October 8th, 2015 | Grace Baehren
It’s a familiar situation: being sick and at work—or having a sick family member who requires care. While most of us would prefer to stay home and get well or provide care, for the majority of American workers taking a sick day means taking a pay-cut. Not only is the idea of losing pay unappealing, but many American workers simply cannot afford the loss. For some, taking an unexpected day off may even mean risking termination.
Up until now, the push for paid sick leave has been limited to the state and city levels of government. Progress was made with 4 states and Washington, D.C. mandating a paid sick leave accrual system for all employees, and multiple localities passing similar city ordinances (see our state and local paid sick leave laws page).
But now, change is happening at the federal level. On Labor Day, September 7, 2015, President Obama announced an executive order establishing paid sick leave for federal contractors. The order requires federal contractors to provide their employees with up to 7 days of paid sick leave per year beginning in 2017.
Additionally, the Family and Medical Insurance Leave Act, or “FAMILY” Act (House, Senate), is proposed legislation that aims to extend paid sick and family leave to all employees in the United States. These standards would provide all employees with at least some partial income, based on a monthly income benefit standard and subject to a capped amount, when such periods of leave are necessary.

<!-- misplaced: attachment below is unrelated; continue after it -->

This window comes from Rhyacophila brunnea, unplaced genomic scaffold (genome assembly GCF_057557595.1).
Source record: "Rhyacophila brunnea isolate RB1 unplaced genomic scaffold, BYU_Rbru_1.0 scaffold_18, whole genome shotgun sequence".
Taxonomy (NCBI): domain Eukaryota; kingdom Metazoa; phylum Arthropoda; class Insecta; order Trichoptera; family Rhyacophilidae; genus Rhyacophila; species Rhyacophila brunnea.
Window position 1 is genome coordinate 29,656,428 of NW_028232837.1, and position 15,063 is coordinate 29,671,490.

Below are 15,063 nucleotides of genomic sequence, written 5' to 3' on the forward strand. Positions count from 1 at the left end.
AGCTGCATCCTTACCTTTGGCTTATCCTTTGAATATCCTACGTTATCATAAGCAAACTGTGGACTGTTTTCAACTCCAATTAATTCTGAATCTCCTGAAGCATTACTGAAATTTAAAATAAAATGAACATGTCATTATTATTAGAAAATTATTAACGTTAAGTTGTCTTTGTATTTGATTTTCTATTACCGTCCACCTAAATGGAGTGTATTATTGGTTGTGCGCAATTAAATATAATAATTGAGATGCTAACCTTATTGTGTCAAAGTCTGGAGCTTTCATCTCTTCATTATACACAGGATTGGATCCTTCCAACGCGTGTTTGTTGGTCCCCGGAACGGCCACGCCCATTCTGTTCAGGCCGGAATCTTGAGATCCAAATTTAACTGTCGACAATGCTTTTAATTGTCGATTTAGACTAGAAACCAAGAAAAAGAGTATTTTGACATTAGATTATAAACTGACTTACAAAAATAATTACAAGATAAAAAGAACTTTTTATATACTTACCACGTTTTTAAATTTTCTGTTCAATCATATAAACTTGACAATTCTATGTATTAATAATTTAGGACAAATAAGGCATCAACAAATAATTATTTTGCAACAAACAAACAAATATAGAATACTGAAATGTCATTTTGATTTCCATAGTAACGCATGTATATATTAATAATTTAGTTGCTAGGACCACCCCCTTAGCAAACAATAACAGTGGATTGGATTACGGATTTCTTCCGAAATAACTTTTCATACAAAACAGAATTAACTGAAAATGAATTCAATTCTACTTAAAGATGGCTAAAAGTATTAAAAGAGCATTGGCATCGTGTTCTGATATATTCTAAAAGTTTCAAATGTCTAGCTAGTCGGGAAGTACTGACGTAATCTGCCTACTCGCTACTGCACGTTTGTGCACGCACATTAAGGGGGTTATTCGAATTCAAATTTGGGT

If the foreseeable public health benefits aren’t enough to convince you that paid sick leave is beneficial for the workplace, take a look at this letter to Congress signed by over 200 business professors from universities throughout the United States. Among the benefits of paid sick leave discussed in this letter are more productive and engaged employees, as well as long term cost-saving for businesses who offer paid leave.
We need employers and employees everywhere to urge Congress to make legislative changes that support workers, families, employers, and our nation’s economy. Tell your members of Congress to support the Family and Medical Insurance Leave Act and make paid leave a reality for all!
About the Author: The author’s name is Grace Baehren. Grace Baehren is a student at The University of Hawaii’s William S. Richardson School of Law and an intern at Workplace Fairness.